The 79-year-old from Georgetown, S.C., has parked among dozens of other golf fan-filled RVs for 28 years at Rae's Creek RV Park on Berckmans Road near the gates of Augusta National Golf Club.
"My year really starts the week of Masters," Mrs. Woodward said. "This is my 28th year, and I'll keep driving my RV until I'm 85."
Many families who gathered at Rae's Creek RV Park on Friday evening have made the same trip several times. The RV enthusiasts said being close to the action of the Masters and bonding with other RV families only adds to the experience of also attending the event.
Mrs. Woodward and her late husband, Fred Woodward, began driving an RV to the Masters in the mid-1970s. They often parked at a lot between Washington and Berckmans roads, she said. Her husband's memory lives on, though the parking spot has changed.
"I know I'm carrying on something my husband started in 1947," Mrs. Woodward said. "He went for 50 years straight until he died in 1997. I just have to keep doing what he wanted me to do."
Mrs. Woodward has also kept up the tradition of having pot luck dinners each Masters Week with two families she met more than 20 years ago. Beyond enjoying another year of friends and fun, Mrs. Woodward said she looked forward to rooting for her favorites today.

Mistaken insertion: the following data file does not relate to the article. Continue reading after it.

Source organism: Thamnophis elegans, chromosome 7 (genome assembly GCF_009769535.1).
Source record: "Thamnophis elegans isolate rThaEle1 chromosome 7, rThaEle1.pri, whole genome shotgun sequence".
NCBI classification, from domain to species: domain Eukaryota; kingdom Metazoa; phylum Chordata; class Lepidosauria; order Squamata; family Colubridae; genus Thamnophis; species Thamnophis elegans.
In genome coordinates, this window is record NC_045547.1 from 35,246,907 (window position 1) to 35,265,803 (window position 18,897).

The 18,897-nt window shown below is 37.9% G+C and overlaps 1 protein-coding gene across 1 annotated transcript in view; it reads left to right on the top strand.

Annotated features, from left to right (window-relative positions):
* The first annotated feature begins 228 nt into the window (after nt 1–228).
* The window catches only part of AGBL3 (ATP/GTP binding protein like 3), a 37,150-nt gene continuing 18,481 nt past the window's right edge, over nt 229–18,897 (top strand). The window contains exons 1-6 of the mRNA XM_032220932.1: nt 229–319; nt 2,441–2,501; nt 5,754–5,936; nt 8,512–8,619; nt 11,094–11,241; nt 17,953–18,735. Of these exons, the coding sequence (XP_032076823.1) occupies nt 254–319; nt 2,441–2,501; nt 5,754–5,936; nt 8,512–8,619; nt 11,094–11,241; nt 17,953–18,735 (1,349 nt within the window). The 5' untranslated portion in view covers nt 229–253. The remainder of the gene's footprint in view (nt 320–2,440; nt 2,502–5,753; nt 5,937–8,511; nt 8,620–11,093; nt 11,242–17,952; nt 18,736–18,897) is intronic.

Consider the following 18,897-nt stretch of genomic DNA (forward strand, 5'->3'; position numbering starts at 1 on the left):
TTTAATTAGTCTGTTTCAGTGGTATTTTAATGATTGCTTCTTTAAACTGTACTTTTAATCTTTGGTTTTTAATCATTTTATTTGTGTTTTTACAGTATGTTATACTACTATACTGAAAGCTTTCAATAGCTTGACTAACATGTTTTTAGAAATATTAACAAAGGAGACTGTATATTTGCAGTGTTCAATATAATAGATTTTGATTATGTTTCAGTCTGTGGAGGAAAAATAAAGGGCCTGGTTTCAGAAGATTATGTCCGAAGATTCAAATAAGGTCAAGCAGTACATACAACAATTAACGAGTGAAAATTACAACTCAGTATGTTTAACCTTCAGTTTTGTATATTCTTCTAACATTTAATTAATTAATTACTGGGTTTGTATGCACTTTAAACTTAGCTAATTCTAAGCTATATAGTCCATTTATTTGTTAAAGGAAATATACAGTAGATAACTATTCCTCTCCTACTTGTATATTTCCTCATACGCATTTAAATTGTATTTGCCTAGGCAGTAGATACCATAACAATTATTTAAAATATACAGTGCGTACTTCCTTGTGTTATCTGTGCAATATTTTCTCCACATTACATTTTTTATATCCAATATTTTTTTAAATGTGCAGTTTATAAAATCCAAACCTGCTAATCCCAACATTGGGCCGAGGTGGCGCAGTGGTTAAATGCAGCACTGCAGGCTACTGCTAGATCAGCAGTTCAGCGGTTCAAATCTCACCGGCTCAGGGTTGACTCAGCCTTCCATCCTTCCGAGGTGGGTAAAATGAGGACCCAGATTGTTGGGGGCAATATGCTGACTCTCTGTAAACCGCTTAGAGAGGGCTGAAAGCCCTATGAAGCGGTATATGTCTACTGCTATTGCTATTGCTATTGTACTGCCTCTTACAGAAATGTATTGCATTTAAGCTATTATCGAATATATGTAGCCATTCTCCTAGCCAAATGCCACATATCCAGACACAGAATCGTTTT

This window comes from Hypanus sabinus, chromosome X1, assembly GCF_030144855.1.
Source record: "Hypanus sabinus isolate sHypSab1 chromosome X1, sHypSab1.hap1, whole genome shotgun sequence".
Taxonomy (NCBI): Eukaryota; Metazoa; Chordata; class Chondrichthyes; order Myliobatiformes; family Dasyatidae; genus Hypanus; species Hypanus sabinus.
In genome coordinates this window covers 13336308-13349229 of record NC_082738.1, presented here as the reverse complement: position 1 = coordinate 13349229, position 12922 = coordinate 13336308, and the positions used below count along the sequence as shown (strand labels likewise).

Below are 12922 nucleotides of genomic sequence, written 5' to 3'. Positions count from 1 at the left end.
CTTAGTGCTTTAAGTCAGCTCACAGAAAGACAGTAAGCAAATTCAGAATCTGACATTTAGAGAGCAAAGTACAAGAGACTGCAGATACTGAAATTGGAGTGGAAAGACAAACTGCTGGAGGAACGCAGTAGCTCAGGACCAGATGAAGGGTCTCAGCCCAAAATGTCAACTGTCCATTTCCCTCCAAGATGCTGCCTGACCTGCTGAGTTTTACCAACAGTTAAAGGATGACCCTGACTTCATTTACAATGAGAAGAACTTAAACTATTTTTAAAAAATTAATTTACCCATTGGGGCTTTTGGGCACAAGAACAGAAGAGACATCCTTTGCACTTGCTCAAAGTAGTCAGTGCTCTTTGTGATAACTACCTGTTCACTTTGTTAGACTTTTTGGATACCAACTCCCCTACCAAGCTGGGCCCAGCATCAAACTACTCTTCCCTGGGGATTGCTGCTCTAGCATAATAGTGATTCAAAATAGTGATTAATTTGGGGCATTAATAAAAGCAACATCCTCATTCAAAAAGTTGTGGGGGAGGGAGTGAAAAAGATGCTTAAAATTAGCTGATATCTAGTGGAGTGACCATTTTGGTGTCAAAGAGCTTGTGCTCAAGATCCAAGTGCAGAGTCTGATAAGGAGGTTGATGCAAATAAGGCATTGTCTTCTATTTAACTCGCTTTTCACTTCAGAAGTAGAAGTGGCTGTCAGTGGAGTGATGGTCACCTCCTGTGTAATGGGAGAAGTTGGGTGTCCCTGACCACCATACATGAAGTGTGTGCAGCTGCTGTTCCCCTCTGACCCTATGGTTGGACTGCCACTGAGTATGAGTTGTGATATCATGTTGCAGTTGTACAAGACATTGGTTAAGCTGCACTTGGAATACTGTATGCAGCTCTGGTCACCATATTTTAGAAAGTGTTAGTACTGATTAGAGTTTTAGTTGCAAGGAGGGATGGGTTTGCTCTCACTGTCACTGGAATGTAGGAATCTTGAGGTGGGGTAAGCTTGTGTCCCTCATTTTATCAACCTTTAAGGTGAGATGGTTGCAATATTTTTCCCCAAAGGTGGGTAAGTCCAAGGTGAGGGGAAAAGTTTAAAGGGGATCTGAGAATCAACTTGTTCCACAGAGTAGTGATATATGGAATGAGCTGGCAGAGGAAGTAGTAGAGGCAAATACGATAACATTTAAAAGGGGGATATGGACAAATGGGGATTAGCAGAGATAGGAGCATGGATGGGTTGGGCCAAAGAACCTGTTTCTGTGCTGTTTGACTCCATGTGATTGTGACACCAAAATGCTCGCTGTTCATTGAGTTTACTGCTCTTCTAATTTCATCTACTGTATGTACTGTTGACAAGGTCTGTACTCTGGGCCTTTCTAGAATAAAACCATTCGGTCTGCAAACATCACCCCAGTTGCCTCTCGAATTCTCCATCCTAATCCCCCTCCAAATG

The Staggs family had three generations parked at Rae's Creek on Friday evening. Javie Staggs, of Cincinnati, said his family began making the trip from Ohio to the Augusta National more than 50 years ago.
Mr. Staggs, 27, began the tradition at the age of 12. He has traveled to golf tournaments all over the country, but Mr. Staggs said none compares to his camper experience at the Masters.
"It's just beautiful," he said. "It's a different atmosphere, because the people are so laid-back and you make friends."
Those who rent hotel rooms for the Masters could never understand the RV experience, said Dan Moore, of Charleston, S.C., a 10-year RV Masters fan veteran.
"What you find with RV people is that they really get together," said Mr. Moore, 44, adding that in contrast, "You're not going to see people gathering around talking at the elevator (of a hotel.)"
Dan Besse, 66, of Saskatchewan, agreed. He and his wife, Rhoda, drove 2,500 miles in their RV for their first trip to the Masters. The lifelong golf fan and RV fanatic said the camaraderie and closeness to the green would bring him back to Augusta next year.
"We brought our houses with us," Mr. Besse said. "I'd like to think that makes us a little more involved than those that just jumped in their car and came here."
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